Published on June 13th, 2015 | by admin
Nathan Pashley Interview with Jai Courtney on Terminator Genisys
You are playing such an iconic character in Kyle Reece. Could you tell us a bit about the process and approach you took to the character? Were you concerned at all?
Yeah I think when I heard they were making another terminator film there was an element of caution I approached it with, not like full-blown apprehension. You just want to see something like this done well and it is a little delicate, I think we know the things that come along with rehashing a franchise that’s had so much success, and perhaps not so much as well. I think people are more loyal to the early films than the more recent two.
Coming in to make a fifth instalment of something so iconic and successful you need it to be done properly. I was a fan of T2 as a kid, so just kind of approaching that you want to know they’re doing it for the right reasons and I think any of my anxieties were put to rest when I read the script and saw what they wanted to do with it.
I think it’s a real intelligent approach. The threats that were around when the first film was made, you know, it was cold war and the Russians and that kind of thing. Now where technologies at and how much we’re letting it into our lives allowed them to explore that idea a lot, that really intrigued me as a concept.
As for playing an iconic role, I sort of toyed with that concept before when I made the Die Hard movie and stepping into something that is known. For me personally I don’t put too much weight on the expectation of what’s been done before me, there wasn’t an immense pressure to copy the performance of Michael Biehn from the first film.
I think you take the given circumstances of a character and look at it in context of the script you’re given at that time, so while there are some elements that are essentially the same i.e. he’s a soldier in the future resistance and gets sent back to save Sarah once he’s there everything’s changed. It gave me room to play with the character and make it my own.
Initially when he went back to 1984 he was sent to protect Sarah and was he only protector, now he goes back and Sarah has grown up with the Terminator and can hold her own ground without Kyle. In light of this what other differences were presented with Kyle Reese’s character?
That’s the wonderful thing there’s a great tension and comedy to be played with that relationship. That was the challenge I thing, just trying to not give Kyle too much power or swagger.
I mean he is a guy who is a soldier and is somewhat hardened but he’s also not supposed to be the most likely candidate to take on this mission. His connection to Sarah is something he feels he has, this innate desire to be there for her and when he gets back everything’s changed and she’s an accomplished warrior of her own and she’s the real badass. This means that Kyle is playing this lost dog that’s always trying to catch up and there’s an interesting struggle there.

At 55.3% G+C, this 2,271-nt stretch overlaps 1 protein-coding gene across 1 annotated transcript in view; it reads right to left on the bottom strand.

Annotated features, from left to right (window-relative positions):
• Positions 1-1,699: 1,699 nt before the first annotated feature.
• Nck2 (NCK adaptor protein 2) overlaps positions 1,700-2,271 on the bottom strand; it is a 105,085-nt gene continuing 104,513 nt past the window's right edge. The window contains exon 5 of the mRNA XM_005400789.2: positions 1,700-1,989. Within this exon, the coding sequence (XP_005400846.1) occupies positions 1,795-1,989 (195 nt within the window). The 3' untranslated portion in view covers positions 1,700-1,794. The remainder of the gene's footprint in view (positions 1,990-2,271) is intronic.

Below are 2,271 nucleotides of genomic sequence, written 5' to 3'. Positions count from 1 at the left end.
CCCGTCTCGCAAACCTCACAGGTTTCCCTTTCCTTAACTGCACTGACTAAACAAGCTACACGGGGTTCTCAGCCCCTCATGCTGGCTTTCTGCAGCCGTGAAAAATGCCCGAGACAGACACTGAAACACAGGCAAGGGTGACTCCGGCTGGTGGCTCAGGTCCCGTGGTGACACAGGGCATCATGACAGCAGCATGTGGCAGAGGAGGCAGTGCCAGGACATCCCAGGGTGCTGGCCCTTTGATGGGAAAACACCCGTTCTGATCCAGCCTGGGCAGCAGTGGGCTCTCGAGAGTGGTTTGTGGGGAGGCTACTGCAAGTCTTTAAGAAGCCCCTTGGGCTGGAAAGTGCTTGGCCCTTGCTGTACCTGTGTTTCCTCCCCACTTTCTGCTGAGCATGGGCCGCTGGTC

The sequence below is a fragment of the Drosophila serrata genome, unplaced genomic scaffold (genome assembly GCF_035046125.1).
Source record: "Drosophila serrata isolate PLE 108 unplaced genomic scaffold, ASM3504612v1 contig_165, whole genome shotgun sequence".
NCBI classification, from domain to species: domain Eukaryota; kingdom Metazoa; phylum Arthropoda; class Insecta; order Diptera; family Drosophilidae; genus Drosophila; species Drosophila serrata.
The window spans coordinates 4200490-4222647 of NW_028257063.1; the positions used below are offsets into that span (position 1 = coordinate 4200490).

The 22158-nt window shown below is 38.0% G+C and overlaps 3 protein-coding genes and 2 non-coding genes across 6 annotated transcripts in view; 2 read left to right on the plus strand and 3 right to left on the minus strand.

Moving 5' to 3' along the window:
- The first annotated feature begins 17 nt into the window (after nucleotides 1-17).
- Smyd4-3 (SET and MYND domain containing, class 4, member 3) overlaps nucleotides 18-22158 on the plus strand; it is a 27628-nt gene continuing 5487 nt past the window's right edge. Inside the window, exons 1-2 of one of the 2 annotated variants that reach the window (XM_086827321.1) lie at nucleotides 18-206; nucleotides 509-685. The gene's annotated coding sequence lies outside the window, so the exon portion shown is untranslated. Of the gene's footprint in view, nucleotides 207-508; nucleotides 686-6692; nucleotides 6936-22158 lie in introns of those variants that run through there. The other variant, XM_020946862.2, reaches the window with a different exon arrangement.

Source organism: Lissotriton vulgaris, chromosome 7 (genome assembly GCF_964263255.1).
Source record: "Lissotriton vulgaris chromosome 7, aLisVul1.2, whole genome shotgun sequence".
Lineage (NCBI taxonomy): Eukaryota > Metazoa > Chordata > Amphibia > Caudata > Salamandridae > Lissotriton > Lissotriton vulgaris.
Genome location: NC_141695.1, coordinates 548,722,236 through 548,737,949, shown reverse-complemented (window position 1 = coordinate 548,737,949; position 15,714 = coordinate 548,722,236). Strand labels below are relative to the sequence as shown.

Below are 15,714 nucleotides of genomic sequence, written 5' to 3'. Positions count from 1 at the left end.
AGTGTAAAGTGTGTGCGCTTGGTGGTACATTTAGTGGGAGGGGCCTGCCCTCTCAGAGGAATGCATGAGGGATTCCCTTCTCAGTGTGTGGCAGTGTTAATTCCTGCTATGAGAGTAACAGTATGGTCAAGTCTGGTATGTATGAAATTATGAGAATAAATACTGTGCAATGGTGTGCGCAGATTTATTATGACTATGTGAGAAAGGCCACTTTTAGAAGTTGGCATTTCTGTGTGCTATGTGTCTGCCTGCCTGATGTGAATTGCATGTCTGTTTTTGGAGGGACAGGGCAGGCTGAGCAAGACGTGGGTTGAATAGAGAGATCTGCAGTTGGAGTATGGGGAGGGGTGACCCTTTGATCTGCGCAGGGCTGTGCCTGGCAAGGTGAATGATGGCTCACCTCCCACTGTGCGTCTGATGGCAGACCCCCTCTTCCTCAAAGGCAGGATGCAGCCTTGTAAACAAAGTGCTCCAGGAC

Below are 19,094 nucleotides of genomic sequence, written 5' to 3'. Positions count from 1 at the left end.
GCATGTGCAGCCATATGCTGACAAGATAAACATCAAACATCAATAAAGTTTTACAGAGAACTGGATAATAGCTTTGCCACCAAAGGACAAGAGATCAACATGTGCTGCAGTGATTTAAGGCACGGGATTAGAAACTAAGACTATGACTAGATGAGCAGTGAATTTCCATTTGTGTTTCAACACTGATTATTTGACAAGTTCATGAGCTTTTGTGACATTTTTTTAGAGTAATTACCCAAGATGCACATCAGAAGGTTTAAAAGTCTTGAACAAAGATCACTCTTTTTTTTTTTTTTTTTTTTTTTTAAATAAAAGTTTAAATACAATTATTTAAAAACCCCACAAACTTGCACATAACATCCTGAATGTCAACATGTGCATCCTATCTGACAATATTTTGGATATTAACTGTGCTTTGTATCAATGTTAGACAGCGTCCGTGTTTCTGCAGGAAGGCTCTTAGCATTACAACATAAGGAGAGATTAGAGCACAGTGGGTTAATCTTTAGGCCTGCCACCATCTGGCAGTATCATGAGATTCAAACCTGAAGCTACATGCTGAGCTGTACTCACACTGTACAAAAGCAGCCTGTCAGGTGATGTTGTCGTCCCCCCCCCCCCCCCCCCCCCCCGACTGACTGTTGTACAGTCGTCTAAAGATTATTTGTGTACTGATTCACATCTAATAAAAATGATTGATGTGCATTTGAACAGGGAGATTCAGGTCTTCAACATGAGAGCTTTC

Are you on for the sequels?
If they make them, yeah, that’s common practice in the studio. I certainly hope that we do. There’s some talk that we may be shooting early next year but we’ll see.
Did the shooting of this film run smoothly? No injuries?
I did hurt myself on one particular occasion, wasn’t serious. Obviously measures are taken to make sure that everything is done safety and we have a massive team of stunt doubles and coordinators to make sure we’re safe. You are playing with real elements of danger with things like explosives because sometimes if you’re not watching what’s going on things can happen.
As Jack Mclean you’d be used to that?
Compared to Jack Reacher how was prep for this movie?
For this (Terminator) there was a lot of weapons work. Physically it was probably the most demanding movie I’ve done.
The brief early on was that maybe he (Kyle Reece) doesn’t eat three meals a day having been in a future resistance. I have to get as skinny as I could while staying kind of strong and fit. That was hard and took a lot of discipline.
Divergent, Jack Reacher, Terminator and Suicide Squad next, what are your thoughts about your recent career opportunities?
It’s weird actually, it feel bizarrely normal.
Don’t get me wrong, I’ve gotten to work with some of my heroes and that never gets old. At the end of the day there’s a job to do and I don’t place too much emphasis on who I’m working next to. The people you work with are colleagues and we’re all there to achieve a goal. But yeah, it’s become normal relatively quick.
I think Jack Reacher desensitised me a bit.
How did the role for Kyle come up?
Initially I didn’t fit into the age for Kyle. I think something changed with that but when I read the script I was immediately keen on it. I was working on the Gold Coast on Unbroken when the call came telling me they wanted to test me (for Kyle) with Emilia. I flew to L.A that same morning then got on a plane that night and came back to work. It was a big trip but I’m glad it paid off.
How’s working with Alan Taylor? He’s a badass director.
It was great. He sort of injected a sense of drama that’s easily lost on a set like that. He kept it grounded. It needs to be handled with care because these films don’t work without a relationship. You can have all the robots and explosions in the world but it’s not going to work.